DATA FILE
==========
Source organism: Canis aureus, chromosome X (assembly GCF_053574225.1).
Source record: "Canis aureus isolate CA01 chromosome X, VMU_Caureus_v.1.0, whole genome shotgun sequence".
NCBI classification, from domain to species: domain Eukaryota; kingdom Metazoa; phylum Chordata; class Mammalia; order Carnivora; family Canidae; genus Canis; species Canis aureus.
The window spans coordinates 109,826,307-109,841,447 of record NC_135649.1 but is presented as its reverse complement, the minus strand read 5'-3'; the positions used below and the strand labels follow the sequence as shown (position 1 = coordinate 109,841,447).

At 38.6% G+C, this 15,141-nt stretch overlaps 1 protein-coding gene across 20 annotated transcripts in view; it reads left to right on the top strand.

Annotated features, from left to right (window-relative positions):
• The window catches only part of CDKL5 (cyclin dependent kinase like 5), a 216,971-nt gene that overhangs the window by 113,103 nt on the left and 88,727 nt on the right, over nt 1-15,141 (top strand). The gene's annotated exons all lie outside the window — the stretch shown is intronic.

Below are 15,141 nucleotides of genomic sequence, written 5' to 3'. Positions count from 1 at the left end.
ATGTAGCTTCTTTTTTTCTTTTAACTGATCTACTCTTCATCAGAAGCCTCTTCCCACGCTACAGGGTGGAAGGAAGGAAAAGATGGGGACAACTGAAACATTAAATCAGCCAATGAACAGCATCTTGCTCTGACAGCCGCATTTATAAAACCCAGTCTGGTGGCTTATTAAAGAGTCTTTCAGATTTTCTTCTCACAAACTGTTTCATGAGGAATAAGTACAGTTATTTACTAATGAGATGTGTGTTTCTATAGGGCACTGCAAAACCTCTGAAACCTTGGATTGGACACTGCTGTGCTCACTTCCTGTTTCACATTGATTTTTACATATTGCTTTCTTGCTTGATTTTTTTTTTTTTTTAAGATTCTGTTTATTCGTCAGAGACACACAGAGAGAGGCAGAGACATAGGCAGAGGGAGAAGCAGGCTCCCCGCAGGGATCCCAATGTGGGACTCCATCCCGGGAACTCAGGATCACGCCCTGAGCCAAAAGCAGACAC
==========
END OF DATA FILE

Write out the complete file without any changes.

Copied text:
Source organism: Canis aureus, chromosome X (assembly GCF_053574225.1).
Source record: "Canis aureus isolate CA01 chromosome X, VMU_Caureus_v.1.0, whole genome shotgun sequence".
NCBI classification, from domain to species: domain Eukaryota; kingdom Metazoa; phylum Chordata; class Mammalia; order Carnivora; family Canidae; genus Canis; species Canis aureus.
The window spans coordinates 109,826,307-109,841,447 of record NC_135649.1 but is presented as its reverse complement, the minus strand read 5'-3'; the positions used below and the strand labels follow the sequence as shown (position 1 = coordinate 109,841,447).

At 38.6% G+C, this 15,141-nt stretch overlaps 1 protein-coding gene across 20 annotated transcripts in view; it reads left to right on the top strand.

Annotated features, from left to right (window-relative positions):
• The window catches only part of CDKL5 (cyclin dependent kinase like 5), a 216,971-nt gene that overhangs the window by 113,103 nt on the left and 88,727 nt on the right, over nt 1-15,141 (top strand). The gene's annotated exons all lie outside the window — the stretch shown is intronic.

Below are 15,141 nucleotides of genomic sequence, written 5' to 3'. Positions count from 1 at the left end.
ATGTAGCTTCTTTTTTTCTTTTAACTGATCTACTCTTCATCAGAAGCCTCTTCCCACGCTACAGGGTGGAAGGAAGGAAAAGATGGGGACAACTGAAACATTAAATCAGCCAATGAACAGCATCTTGCTCTGACAGCCGCATTTATAAAACCCAGTCTGGTGGCTTATTAAAGAGTCTTTCAGATTTTCTTCTCACAAACTGTTTCATGAGGAATAAGTACAGTTATTTACTAATGAGATGTGTGTTTCTATAGGGCACTGCAAAACCTCTGAAACCTTGGATTGGACACTGCTGTGCTCACTTCCTGTTTCACATTGATTTTTACATATTGCTTTCTTGCTTGATTTTTTTTTTTTTTTAAGATTCTGTTTATTCGTCAGAGACACACAGAGAGAGGCAGAGACATAGGCAGAGGGAGAAGCAGGCTCCCCGCAGGGATCCCAATGTGGGACTCCATCCCGGGAACTCAGGATCACGCCCTGAGCCAAAAGCAGACAC